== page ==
Instead, he got: "The number you have dialed has been disconnected."
Arthur's annoyance evaporated.
He waited, every minute adding to the ball of trepidation building in his stomach. He drank three cups of coffee, and his leg wouldn't stop jittering.
At twenty past two, he drained the last cup of coffee and scrolled through his contacts to find Saito's number.
It had been incredibly difficult, at first, for Arthur to reconcile Saito in the dream with Saito in reality. Arthur had met Yuudai Saito in person exactly once, right before the Cobb job, at a cognitive psychology conference hosted by the University of Chicago; Saito had given a paper on the importance of texture to a subject while dreaming. He was a tall, intimidating, twenty-something grad student from UC Berkeley who embodied everything Arthur wasn't. For one thing, his family was one of the richest in the world, and he had no problem taking advantage of it. For another, he was a total dude bro. But he was good at what he did, and, like Arthur, he paid attention to detail; he and Arthur had been the first people Fischer had signed up for the job.
Saito picked up on the third ring. "Hey, man, what's up?" he asked cheerfully, his face filling the tiny screen of Arthur's cheap cell phone.
"It's me, Arthur," replied Arthur. "Arthur Pendergrast."
Saito snorted, adjusting the brim of his baseball cap. "I know who you are, brah. We've spent months in dreamtime together. What's happening?"
"Where are you?"
"Out with some of my bros. There's this new coffee place, and the chick who works there is hot."
"She's never going to go for you, Saito," laughed a voice in the background.
"Your mum went for me," Saito shot back.
Arthur ran a frustrated hand through his hair. "No, I mean-- Saito, are you listening? Where in the world are you? Are you still in Berkeley? Are you okay?"
Looking at him in surprise, Saito replied, "Of course I am. Are you okay? You sound strange."
"Fischer's gone missing."
Saito's brows drew together. "What do you mean, missing?"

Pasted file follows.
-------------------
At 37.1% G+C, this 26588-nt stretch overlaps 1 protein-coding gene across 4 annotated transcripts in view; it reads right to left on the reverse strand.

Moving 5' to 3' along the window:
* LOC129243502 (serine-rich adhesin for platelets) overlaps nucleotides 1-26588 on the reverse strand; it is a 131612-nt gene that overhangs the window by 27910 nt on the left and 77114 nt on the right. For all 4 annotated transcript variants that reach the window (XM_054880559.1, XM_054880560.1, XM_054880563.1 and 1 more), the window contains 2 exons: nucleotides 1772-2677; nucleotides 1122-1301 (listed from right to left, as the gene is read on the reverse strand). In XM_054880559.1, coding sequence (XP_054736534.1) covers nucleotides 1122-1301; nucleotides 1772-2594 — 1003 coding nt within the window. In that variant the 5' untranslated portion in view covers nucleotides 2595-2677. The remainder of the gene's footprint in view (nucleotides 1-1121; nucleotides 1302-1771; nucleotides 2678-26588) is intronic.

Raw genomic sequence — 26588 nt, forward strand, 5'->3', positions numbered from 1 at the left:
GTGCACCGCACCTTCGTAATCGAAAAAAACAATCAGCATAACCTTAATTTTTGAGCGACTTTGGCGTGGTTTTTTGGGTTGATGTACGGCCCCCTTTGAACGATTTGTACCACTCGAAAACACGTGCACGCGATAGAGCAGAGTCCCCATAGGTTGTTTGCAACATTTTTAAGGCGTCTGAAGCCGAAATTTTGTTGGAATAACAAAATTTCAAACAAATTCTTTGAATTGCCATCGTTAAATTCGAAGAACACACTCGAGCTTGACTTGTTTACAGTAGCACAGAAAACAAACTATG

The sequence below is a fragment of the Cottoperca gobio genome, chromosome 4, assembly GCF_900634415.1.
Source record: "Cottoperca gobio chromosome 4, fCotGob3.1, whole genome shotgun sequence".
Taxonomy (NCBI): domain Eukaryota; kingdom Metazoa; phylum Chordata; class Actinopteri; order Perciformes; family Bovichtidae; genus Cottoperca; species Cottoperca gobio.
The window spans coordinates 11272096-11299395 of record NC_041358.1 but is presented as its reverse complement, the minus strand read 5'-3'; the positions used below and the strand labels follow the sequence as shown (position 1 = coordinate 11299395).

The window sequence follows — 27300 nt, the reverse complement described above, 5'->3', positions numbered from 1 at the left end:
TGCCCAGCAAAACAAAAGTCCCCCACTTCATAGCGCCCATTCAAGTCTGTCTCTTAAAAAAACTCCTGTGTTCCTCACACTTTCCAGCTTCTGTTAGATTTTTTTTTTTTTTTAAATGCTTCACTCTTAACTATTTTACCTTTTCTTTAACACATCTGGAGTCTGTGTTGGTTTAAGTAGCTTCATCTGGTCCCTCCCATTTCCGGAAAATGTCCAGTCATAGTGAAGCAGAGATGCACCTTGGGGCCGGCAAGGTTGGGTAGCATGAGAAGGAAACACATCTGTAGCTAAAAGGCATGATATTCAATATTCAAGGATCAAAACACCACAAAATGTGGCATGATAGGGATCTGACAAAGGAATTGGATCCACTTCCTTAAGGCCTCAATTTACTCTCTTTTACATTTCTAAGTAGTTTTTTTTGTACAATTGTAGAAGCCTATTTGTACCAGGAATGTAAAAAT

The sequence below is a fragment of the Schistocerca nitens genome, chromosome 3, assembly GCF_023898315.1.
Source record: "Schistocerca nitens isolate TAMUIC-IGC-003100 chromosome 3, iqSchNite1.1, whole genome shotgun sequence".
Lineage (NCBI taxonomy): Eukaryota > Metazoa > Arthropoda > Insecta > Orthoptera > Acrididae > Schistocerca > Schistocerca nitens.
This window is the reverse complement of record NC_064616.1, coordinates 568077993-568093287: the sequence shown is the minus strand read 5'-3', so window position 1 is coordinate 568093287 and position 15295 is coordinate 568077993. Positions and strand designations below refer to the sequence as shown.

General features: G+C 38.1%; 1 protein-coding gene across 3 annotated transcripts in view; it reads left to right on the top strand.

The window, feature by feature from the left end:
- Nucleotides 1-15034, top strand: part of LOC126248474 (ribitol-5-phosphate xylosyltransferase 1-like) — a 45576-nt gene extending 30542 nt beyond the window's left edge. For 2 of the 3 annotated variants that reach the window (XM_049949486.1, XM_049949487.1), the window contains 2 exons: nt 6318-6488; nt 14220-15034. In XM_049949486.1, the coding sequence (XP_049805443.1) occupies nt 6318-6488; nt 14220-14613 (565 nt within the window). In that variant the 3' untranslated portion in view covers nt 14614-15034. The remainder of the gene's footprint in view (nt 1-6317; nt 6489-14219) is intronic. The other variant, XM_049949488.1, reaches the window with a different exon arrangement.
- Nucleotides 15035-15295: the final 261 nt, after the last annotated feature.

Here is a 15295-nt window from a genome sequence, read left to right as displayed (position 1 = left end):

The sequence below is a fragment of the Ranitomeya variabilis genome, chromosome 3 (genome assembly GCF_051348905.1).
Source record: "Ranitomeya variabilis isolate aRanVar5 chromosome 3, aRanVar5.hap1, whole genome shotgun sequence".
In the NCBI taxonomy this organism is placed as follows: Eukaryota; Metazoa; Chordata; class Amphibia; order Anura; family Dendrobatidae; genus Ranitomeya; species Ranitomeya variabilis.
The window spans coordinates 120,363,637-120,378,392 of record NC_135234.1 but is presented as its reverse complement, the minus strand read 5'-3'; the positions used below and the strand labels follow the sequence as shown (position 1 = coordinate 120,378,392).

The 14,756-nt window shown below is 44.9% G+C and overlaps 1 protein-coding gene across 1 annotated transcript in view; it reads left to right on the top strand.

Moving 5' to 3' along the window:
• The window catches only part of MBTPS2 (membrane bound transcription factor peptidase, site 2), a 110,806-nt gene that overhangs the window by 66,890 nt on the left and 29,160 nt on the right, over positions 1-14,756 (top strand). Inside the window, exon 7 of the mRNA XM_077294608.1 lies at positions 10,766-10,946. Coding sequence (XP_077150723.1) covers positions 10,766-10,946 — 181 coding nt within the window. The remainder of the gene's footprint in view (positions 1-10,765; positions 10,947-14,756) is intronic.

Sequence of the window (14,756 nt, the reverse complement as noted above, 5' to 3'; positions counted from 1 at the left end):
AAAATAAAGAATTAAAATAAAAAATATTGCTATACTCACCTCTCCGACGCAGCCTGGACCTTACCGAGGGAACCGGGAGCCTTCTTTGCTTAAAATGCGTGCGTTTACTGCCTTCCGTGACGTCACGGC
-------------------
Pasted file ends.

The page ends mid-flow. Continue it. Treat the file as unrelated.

Arthur licked his lips. "He came to me a few days ago and said he'd been incepted."
There was a long pause. "Because of the dream?" Saito asked slowly. He looked confused.
"Yes, because of the dream. He said he couldn't stop thinking about dismantling his father's empire, and he was going to seek help. Friday, he told me he'd meet me here Monday afternoon. It's two-thirty now, and he hasn't shown."
"It's only been a couple of hours," said Saito, sounding exasperated.
Arthur bristled. "You weren't here when he was telling me that we--" He realised, suddenly, that he was in a very crowded coffee shop, and that anyone could be listening to him confessing he may have, possibly, committed treason. "That we stole information the military was buying from Cobb," he finished in a whisper.
Saito stared at him blankly for a long, horrible moment.
"Are you fucking serious," Saito said.
"I just found out," Arthur replied defensively. "Fischer was hired by the American Centre for Dreamsharing Development and Security to steal how to do inception. Cobb was giving it to the government."
"My mum is not going to be happy about this," Saito muttered.
"And now Fischer's missing," Arthur reminded him.
Saito's face creased in thought. "The two aren't necessarily related. You said yourself, Fischer thinks he's been incepted. Maybe he went off the deep end. Or maybe he checked himself into a hospital."
"But--" Arthur began, frustrated.
"Give it a few more days," Saito said soothingly. "If you haven't heard from him by Wednesday, file a missing person's report with the police."
That did sound reasonable. Maybe Arthur really was being paranoid. Fischer's old advisor had probably found a way to help him. Maybe they were too busy for him to get back to Chicago. Maybe Fischer had forgotten to pay his phone bill.
"Yeah," Arthur agreed, "okay."